In the case where the inversion relates to the amplitude of the signal, the power of the output signal is equal to the inverse of the square of the power of the input signal, to within a constant. The gain of the receiver is given relative to a set point power by the formula:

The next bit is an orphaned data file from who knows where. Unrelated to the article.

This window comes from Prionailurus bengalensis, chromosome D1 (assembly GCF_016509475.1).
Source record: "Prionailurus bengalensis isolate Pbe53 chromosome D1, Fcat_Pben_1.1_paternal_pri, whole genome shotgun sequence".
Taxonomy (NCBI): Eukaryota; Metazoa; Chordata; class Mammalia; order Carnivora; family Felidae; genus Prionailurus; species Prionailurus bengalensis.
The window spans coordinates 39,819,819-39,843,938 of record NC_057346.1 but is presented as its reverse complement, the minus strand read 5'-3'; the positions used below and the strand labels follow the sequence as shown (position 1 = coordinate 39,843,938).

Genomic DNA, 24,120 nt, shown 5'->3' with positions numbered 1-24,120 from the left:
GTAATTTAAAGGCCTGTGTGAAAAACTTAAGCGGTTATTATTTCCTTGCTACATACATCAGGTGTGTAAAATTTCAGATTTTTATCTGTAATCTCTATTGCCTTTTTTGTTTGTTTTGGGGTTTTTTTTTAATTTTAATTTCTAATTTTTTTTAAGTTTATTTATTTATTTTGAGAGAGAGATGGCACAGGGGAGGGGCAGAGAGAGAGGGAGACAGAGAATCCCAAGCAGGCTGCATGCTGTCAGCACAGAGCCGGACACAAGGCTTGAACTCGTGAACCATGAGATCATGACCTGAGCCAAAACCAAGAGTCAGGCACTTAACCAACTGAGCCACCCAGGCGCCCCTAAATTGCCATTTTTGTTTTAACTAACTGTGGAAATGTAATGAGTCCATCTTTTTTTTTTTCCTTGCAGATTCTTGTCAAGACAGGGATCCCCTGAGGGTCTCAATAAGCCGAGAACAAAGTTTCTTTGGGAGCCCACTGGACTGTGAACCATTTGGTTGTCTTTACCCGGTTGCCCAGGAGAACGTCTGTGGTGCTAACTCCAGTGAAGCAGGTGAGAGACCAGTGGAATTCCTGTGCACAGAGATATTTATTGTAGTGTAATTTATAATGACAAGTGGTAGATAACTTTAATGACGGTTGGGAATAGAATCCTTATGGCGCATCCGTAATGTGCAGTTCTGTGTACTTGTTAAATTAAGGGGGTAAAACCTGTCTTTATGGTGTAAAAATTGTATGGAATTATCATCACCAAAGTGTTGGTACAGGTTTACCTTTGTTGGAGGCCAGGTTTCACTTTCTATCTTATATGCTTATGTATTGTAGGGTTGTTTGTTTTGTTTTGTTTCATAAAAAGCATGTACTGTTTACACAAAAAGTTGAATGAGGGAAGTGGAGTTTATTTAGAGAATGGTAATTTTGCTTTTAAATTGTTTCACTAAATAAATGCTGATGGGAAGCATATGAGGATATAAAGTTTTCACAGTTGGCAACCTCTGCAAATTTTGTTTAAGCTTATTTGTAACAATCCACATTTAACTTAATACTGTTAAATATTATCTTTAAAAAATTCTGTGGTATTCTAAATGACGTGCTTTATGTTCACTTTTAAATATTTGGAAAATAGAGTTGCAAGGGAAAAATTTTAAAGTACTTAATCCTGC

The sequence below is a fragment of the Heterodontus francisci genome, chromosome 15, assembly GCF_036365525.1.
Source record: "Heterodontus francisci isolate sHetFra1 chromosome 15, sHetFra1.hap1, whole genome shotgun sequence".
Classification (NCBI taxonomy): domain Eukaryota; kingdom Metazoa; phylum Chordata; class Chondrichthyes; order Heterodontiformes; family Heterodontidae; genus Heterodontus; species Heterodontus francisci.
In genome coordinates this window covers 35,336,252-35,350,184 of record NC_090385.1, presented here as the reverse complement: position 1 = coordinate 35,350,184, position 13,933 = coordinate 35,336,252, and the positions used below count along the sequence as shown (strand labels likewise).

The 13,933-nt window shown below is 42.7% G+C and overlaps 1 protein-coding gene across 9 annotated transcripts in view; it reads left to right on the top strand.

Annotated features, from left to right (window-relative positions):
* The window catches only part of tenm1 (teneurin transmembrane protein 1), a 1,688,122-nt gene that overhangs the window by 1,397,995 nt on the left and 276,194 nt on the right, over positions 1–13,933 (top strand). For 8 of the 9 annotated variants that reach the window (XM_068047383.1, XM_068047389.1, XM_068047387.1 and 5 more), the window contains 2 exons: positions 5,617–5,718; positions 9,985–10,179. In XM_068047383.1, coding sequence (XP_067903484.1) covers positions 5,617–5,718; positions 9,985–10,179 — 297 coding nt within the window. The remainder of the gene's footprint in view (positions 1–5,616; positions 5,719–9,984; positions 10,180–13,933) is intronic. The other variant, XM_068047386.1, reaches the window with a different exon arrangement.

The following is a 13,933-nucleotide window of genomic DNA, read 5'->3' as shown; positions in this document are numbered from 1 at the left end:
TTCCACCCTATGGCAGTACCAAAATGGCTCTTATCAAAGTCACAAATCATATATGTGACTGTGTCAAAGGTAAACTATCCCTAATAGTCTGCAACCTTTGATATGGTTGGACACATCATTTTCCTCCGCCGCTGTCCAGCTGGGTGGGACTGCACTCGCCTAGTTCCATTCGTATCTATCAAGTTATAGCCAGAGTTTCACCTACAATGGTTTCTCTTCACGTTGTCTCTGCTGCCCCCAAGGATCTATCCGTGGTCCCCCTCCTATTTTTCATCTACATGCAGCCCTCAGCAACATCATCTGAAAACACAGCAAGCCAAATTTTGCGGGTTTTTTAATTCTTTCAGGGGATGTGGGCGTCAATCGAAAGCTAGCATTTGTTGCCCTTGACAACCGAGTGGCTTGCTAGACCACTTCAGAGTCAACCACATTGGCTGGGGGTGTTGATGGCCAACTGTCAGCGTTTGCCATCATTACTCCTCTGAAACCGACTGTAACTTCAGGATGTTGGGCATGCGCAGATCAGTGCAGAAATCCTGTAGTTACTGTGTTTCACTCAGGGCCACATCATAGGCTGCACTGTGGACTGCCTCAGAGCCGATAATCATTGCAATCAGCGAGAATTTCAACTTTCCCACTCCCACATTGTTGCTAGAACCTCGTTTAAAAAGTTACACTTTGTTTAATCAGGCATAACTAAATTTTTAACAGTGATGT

The power inversion is theoretically optimum. On the other hand, the amplitude inversion is less sensitive to production imperfections. The power inversion cannot, however, completely replace the blanking: when the ADC is saturated by the pulsed interferences, blanking is necessary in order to limit the spurious frequencies which, otherwise, would come into the correlation. For this reason, and to have a reference to set P_{consi}, it is necessary to have an unbiased noise reference. There are several possible ways of implementing the capture of the unbiased noise reference. The common elements specific to the invention of the general embodiment architecture are described in A first embodiment consists in estimating the absolute thermal noise, giving an absolute blanking threshold and ensuring that the thermal noise does not change during the tests. In order to estimate the absolute thermal noise, the estimation of the gain of the HF subsystem is performed by laboratory calibration and the estimation of the noise figure by measuring the noise of the subsystem with the antenna disconnected. This combination of two point measurements provides an exact knowledge of the noise in the HF subsystem at a given moment and makes it possible to perform the blanking as a function of this noise estimation. Charts are needed from which to derive the thermal noise estimation bias variations according to temperature, pressure, dynamic range and aging. This solution can be praticable for stable environments but is less well-suited to receivers subject to major dynamic ranges. A second embodiment consists in using an unbiased estimation of the thermal noise by injection of an innovation calculated to optimize the gain of the receiver. The innovation is calculated on the basis of the analysis of the signal power or amplitude probability density function. This function is analyzed in its part where there are few high amplitude or power samples and which is affected little by the interferences as shown by This injection can be performed synchronously. The module that is used is located in the bottom part (40) of f(a) is a linear function when there are no pulses. In the presence of pulses, the linear function is retained in the left-hand part of the distribution which is, on the other hand, completely modified in its right-hand part. It is also possible to use a derivative of f(a). The innovation is then introduced into the AGC. There are several possible variants for performing the observation and calculating the innovation. A first variant consists in choosing a comparison point on the curve and servocontrolling the AGC by using a greater weighting of the samples of lower amplitude than the chosen point. A second variant consists in estimating the power curve filtered by adjustment to a theoretical curve that is parameterized over several points, for example three. A third variant consists in determining a histogram of said probability function and extracting therefrom the contribution of the noise alone then calculating the AGC control. In the first two variants, efforts are made to servocontrol on the chosen comparison point or points by characterizing it or them by the ratio of the left-hand part and the right-hand part. One solution is to give greater weight to events of lower value than those exceeding the chosen point by an appropriate non-linear function, which makes it possible to considerably reduce the effect of the high values due to the pulses. It is possible in practice to arrive at this result by the use of one of the following functions or of another that would be comparable: